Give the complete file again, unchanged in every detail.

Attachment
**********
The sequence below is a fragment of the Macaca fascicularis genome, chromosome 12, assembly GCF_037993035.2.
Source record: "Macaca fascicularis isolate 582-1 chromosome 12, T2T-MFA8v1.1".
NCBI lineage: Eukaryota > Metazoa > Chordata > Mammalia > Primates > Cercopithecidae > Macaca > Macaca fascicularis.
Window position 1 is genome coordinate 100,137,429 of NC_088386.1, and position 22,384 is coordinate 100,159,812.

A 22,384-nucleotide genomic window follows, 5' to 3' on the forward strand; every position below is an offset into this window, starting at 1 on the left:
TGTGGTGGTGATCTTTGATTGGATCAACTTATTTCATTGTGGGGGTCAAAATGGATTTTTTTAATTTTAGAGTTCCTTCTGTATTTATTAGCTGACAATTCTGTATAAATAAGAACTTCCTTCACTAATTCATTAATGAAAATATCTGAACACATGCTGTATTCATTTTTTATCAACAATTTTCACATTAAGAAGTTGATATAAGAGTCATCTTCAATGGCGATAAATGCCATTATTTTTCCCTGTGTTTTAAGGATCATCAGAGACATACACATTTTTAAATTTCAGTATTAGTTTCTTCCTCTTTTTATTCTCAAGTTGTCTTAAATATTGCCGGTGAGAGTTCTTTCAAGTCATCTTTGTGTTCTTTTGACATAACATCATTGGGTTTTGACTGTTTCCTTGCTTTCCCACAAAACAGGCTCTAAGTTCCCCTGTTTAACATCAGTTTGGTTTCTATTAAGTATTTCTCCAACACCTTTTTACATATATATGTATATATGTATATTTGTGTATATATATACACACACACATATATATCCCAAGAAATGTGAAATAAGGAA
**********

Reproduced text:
The sequence below is a fragment of the Macaca fascicularis genome, chromosome 12, assembly GCF_037993035.2.
Source record: "Macaca fascicularis isolate 582-1 chromosome 12, T2T-MFA8v1.1".
NCBI lineage: Eukaryota > Metazoa > Chordata > Mammalia > Primates > Cercopithecidae > Macaca > Macaca fascicularis.
Window position 1 is genome coordinate 100,137,429 of NC_088386.1, and position 22,384 is coordinate 100,159,812.

A 22,384-nucleotide genomic window follows, 5' to 3' on the forward strand; every position below is an offset into this window, starting at 1 on the left:
TGTGGTGGTGATCTTTGATTGGATCAACTTATTTCATTGTGGGGGTCAAAATGGATTTTTTTAATTTTAGAGTTCCTTCTGTATTTATTAGCTGACAATTCTGTATAAATAAGAACTTCCTTCACTAATTCATTAATGAAAATATCTGAACACATGCTGTATTCATTTTTTATCAACAATTTTCACATTAAGAAGTTGATATAAGAGTCATCTTCAATGGCGATAAATGCCATTATTTTTCCCTGTGTTTTAAGGATCATCAGAGACATACACATTTTTAAATTTCAGTATTAGTTTCTTCCTCTTTTTATTCTCAAGTTGTCTTAAATATTGCCGGTGAGAGTTCTTTCAAGTCATCTTTGTGTTCTTTTGACATAACATCATTGGGTTTTGACTGTTTCCTTGCTTTCCCACAAAACAGGCTCTAAGTTCCCCTGTTTAACATCAGTTTGGTTTCTATTAAGTATTTCTCCAACACCTTTTTACATATATATGTATATATGTATATTTGTGTATATATATACACACACACATATATATCCCAAGAAATGTGAAATAAGGAA